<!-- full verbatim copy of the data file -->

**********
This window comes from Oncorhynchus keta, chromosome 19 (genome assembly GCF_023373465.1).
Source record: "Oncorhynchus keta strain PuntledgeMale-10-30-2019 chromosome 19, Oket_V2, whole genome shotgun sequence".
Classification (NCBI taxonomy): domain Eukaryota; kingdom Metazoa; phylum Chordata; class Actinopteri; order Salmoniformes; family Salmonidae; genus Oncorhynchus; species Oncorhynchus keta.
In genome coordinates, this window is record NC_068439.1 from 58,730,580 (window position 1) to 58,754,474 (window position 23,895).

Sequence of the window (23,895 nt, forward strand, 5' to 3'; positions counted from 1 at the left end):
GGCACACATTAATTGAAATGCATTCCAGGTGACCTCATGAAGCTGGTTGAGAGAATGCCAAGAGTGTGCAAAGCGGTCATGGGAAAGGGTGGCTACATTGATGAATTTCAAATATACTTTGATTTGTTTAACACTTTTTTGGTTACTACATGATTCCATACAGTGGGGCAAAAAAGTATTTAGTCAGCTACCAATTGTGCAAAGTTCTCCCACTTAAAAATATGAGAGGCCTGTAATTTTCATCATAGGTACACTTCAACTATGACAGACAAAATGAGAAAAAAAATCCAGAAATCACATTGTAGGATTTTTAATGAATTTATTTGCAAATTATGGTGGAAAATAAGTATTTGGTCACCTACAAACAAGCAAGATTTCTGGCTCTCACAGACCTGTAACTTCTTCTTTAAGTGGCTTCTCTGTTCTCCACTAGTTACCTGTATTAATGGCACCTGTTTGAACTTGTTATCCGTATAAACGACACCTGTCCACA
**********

This window comes from Oncorhynchus keta, chromosome 19 (genome assembly GCF_023373465.1).
Source record: "Oncorhynchus keta strain PuntledgeMale-10-30-2019 chromosome 19, Oket_V2, whole genome shotgun sequence".
Classification (NCBI taxonomy): domain Eukaryota; kingdom Metazoa; phylum Chordata; class Actinopteri; order Salmoniformes; family Salmonidae; genus Oncorhynchus; species Oncorhynchus keta.
In genome coordinates, this window is record NC_068439.1 from 58,730,580 (window position 1) to 58,754,474 (window position 23,895).

Sequence of the window (23,895 nt, forward strand, 5' to 3'; positions counted from 1 at the left end):
GGCACACATTAATTGAAATGCATTCCAGGTGACCTCATGAAGCTGGTTGAGAGAATGCCAAGAGTGTGCAAAGCGGTCATGGGAAAGGGTGGCTACATTGATGAATTTCAAATATACTTTGATTTGTTTAACACTTTTTTGGTTACTACATGATTCCATACAGTGGGGCAAAAAAGTATTTAGTCAGCTACCAATTGTGCAAAGTTCTCCCACTTAAAAATATGAGAGGCCTGTAATTTTCATCATAGGTACACTTCAACTATGACAGACAAAATGAGAAAAAAAATCCAGAAATCACATTGTAGGATTTTTAATGAATTTATTTGCAAATTATGGTGGAAAATAAGTATTTGGTCACCTACAAACAAGCAAGATTTCTGGCTCTCACAGACCTGTAACTTCTTCTTTAAGTGGCTTCTCTGTTCTCCACTAGTTACCTGTATTAATGGCACCTGTTTGAACTTGTTATCCGTATAAACGACACCTGTCCACA